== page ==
Tiny ‘big bang’ performs quantum computations

May 29, 2001 | Source: EE Times

A fractal interference pattern emerging from quantum waves (a “tiny big bang”) can perform useful calculations, says University of Arkansas physics professor William Harter, who predicted bucky balls in 1986.

“If you pump the electron, say by hitting it with a laser, you can force it to simultaneously occupy more and more of these ascending energy states,” says Harter. If all the stored energy is released in a “pop,” a microscopic big bang occurs. Plotting the electron’s location after the big bang results in a blur of uncertainty due to the Heisenberg law, but a plot of where the electron is not located produces a fractal interference pattern that appears to perform useful calculations.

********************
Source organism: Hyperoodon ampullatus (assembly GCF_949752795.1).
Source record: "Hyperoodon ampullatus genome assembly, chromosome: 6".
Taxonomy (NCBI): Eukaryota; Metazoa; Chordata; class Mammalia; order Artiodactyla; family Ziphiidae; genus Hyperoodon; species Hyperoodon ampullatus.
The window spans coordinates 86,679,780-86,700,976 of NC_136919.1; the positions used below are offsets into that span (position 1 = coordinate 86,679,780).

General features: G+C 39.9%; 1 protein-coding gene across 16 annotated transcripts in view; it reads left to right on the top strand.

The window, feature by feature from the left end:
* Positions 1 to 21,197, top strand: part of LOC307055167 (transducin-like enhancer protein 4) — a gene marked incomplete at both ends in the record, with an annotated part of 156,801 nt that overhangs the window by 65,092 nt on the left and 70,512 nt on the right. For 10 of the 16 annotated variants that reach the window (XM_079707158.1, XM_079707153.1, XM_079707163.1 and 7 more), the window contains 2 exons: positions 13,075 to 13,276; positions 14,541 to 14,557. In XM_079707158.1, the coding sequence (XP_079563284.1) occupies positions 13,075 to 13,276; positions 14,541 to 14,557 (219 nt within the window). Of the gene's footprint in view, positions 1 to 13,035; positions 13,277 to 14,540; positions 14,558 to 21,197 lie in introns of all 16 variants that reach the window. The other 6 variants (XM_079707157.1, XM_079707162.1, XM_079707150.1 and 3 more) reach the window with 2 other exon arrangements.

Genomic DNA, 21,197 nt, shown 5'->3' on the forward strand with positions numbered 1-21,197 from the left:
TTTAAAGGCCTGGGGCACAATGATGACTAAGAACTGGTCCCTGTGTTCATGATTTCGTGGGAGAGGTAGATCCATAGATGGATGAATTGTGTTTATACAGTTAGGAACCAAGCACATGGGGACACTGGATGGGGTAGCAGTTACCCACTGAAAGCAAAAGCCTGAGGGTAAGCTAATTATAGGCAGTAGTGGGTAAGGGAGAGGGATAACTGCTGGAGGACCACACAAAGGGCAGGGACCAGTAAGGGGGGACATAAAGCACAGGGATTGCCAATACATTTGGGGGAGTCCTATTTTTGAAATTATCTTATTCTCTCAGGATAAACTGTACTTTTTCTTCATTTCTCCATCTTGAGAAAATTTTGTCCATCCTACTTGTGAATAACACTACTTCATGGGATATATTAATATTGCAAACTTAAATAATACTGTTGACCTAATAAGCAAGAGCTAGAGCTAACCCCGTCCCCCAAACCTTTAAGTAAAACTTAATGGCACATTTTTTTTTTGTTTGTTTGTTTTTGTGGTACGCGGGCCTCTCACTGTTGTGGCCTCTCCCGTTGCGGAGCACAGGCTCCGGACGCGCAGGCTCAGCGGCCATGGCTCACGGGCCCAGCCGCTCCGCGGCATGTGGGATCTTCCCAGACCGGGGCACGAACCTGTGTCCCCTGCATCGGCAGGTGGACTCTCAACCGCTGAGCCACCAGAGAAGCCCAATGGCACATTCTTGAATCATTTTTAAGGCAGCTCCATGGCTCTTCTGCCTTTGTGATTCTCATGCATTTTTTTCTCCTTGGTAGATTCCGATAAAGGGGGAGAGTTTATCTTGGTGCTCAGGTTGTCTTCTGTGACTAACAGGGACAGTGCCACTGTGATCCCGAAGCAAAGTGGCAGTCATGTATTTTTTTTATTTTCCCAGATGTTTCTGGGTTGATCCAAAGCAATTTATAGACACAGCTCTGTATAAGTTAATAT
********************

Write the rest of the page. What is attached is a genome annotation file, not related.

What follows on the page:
Advantages: calculations result automatically and instantaneously regardless of integer size and the fractal pattern is repeated over and over for easy readout, unlike other approaches to quantum computers, which have to rely on very small and error-prone effects that are very difficult to observe.